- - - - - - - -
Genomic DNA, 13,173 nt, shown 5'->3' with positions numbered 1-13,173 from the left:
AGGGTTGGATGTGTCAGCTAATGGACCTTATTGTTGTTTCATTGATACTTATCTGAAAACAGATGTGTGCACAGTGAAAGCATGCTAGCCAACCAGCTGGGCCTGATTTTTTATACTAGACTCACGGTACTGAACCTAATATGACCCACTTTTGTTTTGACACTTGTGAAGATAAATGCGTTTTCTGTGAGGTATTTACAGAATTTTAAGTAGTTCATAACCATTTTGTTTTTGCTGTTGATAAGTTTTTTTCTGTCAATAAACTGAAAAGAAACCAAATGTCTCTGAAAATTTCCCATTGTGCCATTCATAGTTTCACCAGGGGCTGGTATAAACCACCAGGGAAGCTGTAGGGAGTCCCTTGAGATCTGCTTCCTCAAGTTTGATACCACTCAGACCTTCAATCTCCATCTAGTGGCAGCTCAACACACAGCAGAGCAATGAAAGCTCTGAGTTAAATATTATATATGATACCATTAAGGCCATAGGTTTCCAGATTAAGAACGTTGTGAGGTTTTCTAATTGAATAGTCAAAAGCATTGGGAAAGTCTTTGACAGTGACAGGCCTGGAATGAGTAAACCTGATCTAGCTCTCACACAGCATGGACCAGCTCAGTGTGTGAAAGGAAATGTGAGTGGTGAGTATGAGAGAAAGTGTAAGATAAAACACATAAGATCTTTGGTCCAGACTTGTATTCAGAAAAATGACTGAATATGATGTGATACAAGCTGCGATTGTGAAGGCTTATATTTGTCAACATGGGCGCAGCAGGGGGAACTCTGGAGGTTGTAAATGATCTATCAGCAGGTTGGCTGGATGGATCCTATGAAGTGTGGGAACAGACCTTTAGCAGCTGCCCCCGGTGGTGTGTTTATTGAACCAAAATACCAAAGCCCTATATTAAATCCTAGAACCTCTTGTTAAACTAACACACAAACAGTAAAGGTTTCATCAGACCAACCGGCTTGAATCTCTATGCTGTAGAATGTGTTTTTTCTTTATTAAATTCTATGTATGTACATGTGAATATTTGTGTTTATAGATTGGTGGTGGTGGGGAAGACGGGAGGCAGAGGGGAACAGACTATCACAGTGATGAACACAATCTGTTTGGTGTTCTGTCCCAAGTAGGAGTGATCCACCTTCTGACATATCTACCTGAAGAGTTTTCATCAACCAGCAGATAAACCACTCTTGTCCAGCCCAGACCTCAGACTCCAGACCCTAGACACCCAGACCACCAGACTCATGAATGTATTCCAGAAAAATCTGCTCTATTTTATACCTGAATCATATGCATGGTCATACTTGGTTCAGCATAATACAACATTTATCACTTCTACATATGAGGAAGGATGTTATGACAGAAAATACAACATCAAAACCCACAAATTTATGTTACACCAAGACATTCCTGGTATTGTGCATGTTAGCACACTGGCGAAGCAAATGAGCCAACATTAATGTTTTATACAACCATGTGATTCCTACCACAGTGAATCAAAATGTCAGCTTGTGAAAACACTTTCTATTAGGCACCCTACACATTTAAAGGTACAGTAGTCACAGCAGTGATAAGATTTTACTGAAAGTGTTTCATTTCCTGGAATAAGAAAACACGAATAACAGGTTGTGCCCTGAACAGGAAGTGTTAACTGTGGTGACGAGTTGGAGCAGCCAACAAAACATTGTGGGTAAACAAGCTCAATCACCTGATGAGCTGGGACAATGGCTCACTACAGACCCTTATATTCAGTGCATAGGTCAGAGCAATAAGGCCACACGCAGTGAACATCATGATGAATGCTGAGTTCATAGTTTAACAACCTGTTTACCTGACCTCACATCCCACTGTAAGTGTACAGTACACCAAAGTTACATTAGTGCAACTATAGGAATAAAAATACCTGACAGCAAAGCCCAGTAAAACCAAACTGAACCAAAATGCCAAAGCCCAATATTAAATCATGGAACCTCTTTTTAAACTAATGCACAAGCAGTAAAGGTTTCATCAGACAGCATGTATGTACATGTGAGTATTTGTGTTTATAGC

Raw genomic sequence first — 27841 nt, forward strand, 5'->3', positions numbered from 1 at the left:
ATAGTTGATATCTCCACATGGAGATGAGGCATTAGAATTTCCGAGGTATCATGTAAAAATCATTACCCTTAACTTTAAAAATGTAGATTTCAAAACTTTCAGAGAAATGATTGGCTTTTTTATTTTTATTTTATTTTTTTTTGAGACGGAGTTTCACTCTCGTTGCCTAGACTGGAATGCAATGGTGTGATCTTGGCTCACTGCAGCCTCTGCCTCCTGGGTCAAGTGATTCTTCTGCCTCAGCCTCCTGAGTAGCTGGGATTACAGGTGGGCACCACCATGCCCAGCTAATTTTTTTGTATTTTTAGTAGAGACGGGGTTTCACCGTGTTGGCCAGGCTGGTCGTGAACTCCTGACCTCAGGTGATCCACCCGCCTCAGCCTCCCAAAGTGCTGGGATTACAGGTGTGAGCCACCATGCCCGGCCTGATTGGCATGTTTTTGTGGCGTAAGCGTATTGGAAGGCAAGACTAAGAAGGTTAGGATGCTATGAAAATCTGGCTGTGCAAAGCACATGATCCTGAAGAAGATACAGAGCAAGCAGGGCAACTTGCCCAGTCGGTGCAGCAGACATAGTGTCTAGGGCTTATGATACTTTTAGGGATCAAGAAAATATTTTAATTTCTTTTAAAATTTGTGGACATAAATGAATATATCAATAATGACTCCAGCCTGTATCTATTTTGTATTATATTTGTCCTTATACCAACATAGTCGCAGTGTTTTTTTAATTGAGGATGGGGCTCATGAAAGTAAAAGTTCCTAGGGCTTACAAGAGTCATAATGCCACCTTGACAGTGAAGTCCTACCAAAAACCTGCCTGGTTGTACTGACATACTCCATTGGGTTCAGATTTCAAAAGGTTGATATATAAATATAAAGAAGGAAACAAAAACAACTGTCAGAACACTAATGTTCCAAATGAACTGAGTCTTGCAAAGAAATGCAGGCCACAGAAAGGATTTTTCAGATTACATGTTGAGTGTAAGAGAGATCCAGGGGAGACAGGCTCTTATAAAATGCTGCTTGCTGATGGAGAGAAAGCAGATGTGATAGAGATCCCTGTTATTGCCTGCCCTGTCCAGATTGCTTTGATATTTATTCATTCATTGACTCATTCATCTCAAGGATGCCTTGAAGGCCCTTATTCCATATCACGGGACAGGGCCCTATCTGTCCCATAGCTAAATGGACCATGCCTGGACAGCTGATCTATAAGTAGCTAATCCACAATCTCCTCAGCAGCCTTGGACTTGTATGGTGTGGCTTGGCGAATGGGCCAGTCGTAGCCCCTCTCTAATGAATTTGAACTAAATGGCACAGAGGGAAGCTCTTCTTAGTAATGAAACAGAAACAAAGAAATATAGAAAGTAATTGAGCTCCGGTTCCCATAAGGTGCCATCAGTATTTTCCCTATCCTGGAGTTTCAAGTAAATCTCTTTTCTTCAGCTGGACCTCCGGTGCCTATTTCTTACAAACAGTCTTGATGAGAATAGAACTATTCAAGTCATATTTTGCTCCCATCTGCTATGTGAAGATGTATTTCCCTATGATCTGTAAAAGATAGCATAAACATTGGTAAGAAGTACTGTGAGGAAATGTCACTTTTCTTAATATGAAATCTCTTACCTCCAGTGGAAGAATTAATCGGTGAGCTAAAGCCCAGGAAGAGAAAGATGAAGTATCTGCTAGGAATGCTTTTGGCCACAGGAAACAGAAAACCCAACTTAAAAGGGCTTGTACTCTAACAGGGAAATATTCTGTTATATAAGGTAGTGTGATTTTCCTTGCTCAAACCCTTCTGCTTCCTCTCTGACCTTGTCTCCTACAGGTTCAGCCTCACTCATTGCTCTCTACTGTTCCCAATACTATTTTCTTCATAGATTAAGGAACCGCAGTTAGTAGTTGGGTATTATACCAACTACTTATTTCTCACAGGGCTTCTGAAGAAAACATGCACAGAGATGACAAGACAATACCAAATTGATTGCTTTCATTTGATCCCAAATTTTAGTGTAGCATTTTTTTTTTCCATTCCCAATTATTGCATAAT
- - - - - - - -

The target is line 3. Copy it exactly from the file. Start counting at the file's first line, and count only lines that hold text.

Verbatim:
Raw genomic sequence first — 27841 nt, forward strand, 5'->3', positions numbered from 1 at the left: